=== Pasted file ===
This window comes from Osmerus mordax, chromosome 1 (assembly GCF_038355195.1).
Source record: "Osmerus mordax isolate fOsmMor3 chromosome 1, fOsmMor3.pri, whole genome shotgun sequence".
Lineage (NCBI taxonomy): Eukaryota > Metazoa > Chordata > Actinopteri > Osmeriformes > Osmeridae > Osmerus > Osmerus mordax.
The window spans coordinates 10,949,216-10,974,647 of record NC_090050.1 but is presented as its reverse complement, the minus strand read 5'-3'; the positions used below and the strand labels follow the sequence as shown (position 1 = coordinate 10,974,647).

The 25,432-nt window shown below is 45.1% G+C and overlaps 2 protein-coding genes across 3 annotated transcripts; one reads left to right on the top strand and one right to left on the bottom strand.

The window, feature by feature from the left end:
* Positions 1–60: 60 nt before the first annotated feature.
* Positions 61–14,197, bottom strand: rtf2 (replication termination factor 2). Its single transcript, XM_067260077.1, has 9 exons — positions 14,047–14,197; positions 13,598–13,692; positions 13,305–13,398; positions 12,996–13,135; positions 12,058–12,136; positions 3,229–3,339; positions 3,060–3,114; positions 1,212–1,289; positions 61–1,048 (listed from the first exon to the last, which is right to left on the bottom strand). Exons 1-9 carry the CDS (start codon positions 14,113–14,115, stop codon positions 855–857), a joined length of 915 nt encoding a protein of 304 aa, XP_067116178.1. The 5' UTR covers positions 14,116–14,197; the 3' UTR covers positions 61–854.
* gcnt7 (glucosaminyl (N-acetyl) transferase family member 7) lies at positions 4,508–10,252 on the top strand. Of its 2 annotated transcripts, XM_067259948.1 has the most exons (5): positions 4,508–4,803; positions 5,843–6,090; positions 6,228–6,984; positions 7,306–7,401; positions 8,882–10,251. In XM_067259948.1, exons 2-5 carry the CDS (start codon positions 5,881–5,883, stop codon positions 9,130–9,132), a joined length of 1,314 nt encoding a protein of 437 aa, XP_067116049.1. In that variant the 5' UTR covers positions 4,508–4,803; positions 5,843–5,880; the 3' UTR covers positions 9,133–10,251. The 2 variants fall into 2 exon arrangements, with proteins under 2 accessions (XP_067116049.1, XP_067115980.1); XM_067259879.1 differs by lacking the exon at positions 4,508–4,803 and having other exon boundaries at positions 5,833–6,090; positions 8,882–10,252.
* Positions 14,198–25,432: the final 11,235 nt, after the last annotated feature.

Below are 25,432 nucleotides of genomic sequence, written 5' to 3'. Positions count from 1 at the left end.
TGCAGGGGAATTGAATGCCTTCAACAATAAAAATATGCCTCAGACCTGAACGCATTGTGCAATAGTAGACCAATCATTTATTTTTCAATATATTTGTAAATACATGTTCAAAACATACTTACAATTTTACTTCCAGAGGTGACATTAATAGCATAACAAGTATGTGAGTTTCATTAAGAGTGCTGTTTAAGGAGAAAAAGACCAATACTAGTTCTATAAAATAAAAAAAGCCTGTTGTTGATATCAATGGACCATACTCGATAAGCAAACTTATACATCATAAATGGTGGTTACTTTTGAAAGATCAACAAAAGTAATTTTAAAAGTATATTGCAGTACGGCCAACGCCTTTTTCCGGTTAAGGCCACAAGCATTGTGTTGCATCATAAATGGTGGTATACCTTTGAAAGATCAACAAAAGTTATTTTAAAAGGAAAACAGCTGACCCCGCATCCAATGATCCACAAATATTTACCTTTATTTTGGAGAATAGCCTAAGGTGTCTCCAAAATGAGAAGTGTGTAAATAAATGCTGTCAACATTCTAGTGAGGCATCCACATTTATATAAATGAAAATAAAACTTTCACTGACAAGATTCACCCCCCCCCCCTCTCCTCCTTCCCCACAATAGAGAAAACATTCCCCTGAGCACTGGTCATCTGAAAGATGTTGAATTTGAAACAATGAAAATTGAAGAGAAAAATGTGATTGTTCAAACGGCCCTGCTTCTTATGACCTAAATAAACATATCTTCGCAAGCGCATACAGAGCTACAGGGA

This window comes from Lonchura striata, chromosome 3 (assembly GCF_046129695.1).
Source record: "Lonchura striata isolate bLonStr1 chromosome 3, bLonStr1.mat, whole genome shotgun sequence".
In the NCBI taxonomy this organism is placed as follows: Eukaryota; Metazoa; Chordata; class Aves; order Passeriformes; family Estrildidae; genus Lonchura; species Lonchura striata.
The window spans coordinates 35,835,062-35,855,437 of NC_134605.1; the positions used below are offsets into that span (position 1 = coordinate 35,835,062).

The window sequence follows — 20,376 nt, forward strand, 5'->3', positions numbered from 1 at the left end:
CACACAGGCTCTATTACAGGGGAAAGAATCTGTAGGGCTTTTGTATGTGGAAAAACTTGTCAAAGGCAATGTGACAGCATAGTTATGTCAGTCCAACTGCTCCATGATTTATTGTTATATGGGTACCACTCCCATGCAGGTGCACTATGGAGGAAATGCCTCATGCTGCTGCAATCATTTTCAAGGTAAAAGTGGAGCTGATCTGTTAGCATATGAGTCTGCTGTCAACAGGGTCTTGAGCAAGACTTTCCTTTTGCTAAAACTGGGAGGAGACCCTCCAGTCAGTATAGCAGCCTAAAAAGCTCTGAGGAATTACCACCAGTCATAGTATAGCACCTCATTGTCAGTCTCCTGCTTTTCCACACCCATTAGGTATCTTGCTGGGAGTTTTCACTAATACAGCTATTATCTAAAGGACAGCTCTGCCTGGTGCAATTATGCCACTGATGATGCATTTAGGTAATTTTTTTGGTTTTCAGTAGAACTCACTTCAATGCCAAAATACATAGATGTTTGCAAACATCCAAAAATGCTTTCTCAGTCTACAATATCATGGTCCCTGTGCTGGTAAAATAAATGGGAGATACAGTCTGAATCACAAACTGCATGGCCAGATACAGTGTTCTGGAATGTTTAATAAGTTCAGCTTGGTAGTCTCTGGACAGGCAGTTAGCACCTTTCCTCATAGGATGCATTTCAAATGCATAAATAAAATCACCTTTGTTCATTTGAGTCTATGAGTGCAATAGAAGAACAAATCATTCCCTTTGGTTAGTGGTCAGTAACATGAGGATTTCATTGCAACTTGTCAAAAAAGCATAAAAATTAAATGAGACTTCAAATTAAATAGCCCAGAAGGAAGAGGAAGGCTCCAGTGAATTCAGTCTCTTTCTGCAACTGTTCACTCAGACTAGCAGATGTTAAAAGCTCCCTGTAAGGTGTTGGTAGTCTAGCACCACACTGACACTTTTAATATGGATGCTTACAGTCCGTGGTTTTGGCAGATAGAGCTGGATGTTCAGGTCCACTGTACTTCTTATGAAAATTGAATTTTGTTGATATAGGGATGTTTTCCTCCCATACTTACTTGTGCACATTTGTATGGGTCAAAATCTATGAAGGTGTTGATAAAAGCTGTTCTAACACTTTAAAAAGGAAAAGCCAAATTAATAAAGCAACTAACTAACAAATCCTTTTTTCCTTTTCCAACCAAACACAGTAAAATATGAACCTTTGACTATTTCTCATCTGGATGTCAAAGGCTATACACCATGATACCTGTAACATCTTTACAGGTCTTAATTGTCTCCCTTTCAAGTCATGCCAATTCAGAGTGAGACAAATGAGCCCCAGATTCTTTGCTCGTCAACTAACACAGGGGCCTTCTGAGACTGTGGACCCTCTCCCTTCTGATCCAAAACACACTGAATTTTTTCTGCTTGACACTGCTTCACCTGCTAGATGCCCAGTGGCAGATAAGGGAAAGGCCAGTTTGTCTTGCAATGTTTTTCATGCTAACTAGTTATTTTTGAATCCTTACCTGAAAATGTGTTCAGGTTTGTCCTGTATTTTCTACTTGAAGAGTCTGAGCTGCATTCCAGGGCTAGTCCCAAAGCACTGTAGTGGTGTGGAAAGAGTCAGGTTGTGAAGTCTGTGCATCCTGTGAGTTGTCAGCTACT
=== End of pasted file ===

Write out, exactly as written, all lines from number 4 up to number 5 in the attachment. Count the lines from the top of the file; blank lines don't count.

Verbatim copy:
The window spans coordinates 10,949,216-10,974,647 of record NC_090050.1 but is presented as its reverse complement, the minus strand read 5'-3'; the positions used below and the strand labels follow the sequence as shown (position 1 = coordinate 10,974,647).

The 25,432-nt window shown below is 45.1% G+C and overlaps 2 protein-coding genes across 3 annotated transcripts; one reads left to right on the top strand and one right to left on the bottom strand.